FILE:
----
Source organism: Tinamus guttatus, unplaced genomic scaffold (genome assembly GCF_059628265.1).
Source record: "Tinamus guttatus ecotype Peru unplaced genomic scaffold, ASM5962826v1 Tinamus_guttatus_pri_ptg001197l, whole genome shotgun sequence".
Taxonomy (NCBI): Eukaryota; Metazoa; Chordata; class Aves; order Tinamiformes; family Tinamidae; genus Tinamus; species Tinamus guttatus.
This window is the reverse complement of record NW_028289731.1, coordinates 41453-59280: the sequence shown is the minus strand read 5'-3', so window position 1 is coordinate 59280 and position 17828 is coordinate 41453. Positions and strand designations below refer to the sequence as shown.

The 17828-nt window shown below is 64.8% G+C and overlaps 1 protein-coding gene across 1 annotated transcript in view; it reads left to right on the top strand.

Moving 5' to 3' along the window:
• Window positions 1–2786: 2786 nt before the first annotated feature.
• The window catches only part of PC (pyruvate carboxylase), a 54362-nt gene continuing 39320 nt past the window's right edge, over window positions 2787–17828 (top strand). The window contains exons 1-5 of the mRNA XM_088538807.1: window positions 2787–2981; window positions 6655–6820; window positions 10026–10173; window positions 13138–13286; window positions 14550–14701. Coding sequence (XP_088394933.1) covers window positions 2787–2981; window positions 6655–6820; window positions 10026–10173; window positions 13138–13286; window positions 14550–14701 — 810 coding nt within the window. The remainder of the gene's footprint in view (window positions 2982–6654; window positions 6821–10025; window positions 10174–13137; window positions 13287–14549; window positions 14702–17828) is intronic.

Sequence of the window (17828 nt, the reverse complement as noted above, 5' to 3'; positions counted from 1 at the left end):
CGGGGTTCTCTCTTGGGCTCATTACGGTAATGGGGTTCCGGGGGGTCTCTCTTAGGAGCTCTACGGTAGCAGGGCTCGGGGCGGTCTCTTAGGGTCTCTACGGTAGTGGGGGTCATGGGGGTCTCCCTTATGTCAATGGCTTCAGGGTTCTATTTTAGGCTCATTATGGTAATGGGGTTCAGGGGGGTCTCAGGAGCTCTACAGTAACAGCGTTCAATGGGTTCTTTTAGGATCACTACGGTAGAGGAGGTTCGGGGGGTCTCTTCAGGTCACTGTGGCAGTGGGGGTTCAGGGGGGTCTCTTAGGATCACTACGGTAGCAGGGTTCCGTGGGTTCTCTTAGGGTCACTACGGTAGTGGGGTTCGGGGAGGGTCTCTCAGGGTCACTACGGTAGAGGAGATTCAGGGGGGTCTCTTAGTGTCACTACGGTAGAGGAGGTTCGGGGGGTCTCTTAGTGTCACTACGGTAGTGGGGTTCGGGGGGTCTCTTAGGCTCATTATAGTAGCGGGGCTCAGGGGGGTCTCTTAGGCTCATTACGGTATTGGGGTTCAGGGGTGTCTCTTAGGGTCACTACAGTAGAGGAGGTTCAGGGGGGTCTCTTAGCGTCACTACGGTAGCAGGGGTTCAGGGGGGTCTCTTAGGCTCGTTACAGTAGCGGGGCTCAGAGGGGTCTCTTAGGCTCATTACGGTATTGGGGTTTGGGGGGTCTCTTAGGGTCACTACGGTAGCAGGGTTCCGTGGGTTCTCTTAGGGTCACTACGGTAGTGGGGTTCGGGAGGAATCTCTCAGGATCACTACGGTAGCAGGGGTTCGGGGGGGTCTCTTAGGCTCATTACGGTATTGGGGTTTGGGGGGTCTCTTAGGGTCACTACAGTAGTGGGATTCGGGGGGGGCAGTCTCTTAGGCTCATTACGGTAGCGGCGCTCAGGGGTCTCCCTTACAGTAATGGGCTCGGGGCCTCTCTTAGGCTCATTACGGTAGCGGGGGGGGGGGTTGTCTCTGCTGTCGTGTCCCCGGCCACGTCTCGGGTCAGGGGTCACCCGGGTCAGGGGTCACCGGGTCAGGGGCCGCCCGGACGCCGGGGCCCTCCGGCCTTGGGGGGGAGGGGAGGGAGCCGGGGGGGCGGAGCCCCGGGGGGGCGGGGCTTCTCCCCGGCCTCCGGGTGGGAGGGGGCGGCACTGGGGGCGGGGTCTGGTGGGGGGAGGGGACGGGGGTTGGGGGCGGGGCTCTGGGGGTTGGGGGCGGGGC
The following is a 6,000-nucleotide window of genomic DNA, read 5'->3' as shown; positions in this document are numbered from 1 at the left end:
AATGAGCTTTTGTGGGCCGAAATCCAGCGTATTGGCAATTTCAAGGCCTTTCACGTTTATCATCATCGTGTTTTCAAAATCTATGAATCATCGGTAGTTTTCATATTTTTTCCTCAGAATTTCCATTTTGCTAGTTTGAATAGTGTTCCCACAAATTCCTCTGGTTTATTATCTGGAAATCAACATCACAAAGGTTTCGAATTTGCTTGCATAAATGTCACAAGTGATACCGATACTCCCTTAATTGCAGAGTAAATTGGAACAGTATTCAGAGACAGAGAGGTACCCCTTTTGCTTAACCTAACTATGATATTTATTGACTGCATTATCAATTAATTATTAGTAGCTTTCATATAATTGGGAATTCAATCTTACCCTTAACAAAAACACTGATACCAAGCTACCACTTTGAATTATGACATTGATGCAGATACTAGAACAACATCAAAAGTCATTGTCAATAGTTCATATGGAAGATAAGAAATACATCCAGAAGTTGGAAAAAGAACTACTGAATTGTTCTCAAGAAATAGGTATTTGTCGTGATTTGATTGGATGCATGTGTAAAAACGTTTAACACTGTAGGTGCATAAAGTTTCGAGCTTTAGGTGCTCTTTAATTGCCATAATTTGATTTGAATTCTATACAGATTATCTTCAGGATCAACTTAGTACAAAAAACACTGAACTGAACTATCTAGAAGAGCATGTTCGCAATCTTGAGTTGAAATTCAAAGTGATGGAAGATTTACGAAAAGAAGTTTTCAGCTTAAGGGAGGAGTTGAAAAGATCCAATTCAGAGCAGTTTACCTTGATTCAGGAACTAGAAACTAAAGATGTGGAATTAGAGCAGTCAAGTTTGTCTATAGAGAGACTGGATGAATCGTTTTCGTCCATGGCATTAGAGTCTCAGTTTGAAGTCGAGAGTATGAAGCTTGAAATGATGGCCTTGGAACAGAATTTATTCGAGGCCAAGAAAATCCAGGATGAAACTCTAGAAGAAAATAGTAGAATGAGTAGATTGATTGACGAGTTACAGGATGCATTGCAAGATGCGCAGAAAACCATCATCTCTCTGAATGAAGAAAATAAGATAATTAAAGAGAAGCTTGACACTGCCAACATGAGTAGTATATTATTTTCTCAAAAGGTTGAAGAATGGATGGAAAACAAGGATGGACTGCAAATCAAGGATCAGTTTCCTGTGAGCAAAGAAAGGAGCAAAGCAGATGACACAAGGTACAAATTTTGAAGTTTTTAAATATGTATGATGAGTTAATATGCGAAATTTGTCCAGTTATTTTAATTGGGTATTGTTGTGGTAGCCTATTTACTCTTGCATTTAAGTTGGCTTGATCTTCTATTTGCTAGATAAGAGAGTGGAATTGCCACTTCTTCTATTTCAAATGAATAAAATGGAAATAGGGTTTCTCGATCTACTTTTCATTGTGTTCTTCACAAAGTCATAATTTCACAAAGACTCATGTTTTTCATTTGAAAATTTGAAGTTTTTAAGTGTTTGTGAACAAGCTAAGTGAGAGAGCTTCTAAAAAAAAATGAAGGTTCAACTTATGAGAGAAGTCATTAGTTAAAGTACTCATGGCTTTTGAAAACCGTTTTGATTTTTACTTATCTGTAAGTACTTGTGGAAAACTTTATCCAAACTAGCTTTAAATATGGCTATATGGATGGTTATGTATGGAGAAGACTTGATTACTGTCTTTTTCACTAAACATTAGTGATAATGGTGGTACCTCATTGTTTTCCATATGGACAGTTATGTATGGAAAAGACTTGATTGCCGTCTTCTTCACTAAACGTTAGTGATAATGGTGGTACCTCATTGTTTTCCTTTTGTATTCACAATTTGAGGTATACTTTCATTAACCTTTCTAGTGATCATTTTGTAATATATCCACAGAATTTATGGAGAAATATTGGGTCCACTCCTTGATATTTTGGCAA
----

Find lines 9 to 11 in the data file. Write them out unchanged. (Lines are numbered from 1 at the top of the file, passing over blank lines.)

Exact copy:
Sequence of the window (17828 nt, the reverse complement as noted above, 5' to 3'; positions counted from 1 at the left end):
CGGGGTTCTCTCTTGGGCTCATTACGGTAATGGGGTTCCGGGGGGTCTCTCTTAGGAGCTCTACGGTAGCAGGGCTCGGGGCGGTCTCTTAGGGTCTCTACGGTAGTGGGGGTCATGGGGGTCTCCCTTATGTCAATGGCTTCAGGGTTCTATTTTAGGCTCATTATGGTAATGGGGTTCAGGGGGGTCTCAGGAGCTCTACAGTAACAGCGTTCAATGGGTTCTTTTAGGATCACTACGGTAGAGGAGGTTCGGGGGGTCTCTTCAGGTCACTGTGGCAGTGGGGGTTCAGGGGGGTCTCTTAGGATCACTACGGTAGCAGGGTTCCGTGGGTTCTCTTAGGGTCACTACGGTAGTGGGGTTCGGGGAGGGTCTCTCAGGGTCACTACGGTAGAGGAGATTCAGGGGGGTCTCTTAGTGTCACTACGGTAGAGGAGGTTCGGGGGGTCTCTTAGTGTCACTACGGTAGTGGGGTTCGGGGGGTCTCTTAGGCTCATTATAGTAGCGGGGCTCAGGGGGGTCTCTTAGGCTCATTACGGTATTGGGGTTCAGGGGTGTCTCTTAGGGTCACTACAGTAGAGGAGGTTCAGGGGGGTCTCTTAGCGTCACTACGGTAGCAGGGGTTCAGGGGGGTCTCTTAGGCTCGTTACAGTAGCGGGGCTCAGAGGGGTCTCTTAGGCTCATTACGGTATTGGGGTTTGGGGGGTCTCTTAGGGTCACTACGGTAGCAGGGTTCCGTGGGTTCTCTTAGGGTCACTACGGTAGTGGGGTTCGGGAGGAATCTCTCAGGATCACTACGGTAGCAGGGGTTCGGGGGGGTCTCTTAGGCTCATTACGGTATTGGGGTTTGGGGGGTCTCTTAGGGTCACTACAGTAGTGGGATTCGGGGGGGGCAGTCTCTTAGGCTCATTACGGTAGCGGCGCTCAGGGGTCTCCCTTACAGTAATGGGCTCGGGGCCTCTCTTAGGCTCATTACGGTAGCGGGGGGGGGGGTTGTCTCTGCTGTCGTGTCCCCGGCCACGTCTCGGGTCAGGGGTCACCCGGGTCAGGGGTCACCGGGTCAGGGGCCGCCCGGACGCCGGGGCCCTCCGGCCTTGGGGGGGAGGGGAGGGAGCCGGGGGGGCGGAGCCCCGGGGGGGCGGGGCTTCTCCCCGGCCTCCGGGTGGGAGGGGGCGGCACTGGGGGCGGGGTCTGGTGGGGGGAGGGGACGGGGGTTGGGGGCGGGGCTCTGGGGGTTGGGGGCGGGGC
The following is a 6,000-nucleotide window of genomic DNA, read 5'->3' as shown; positions in this document are numbered from 1 at the left end: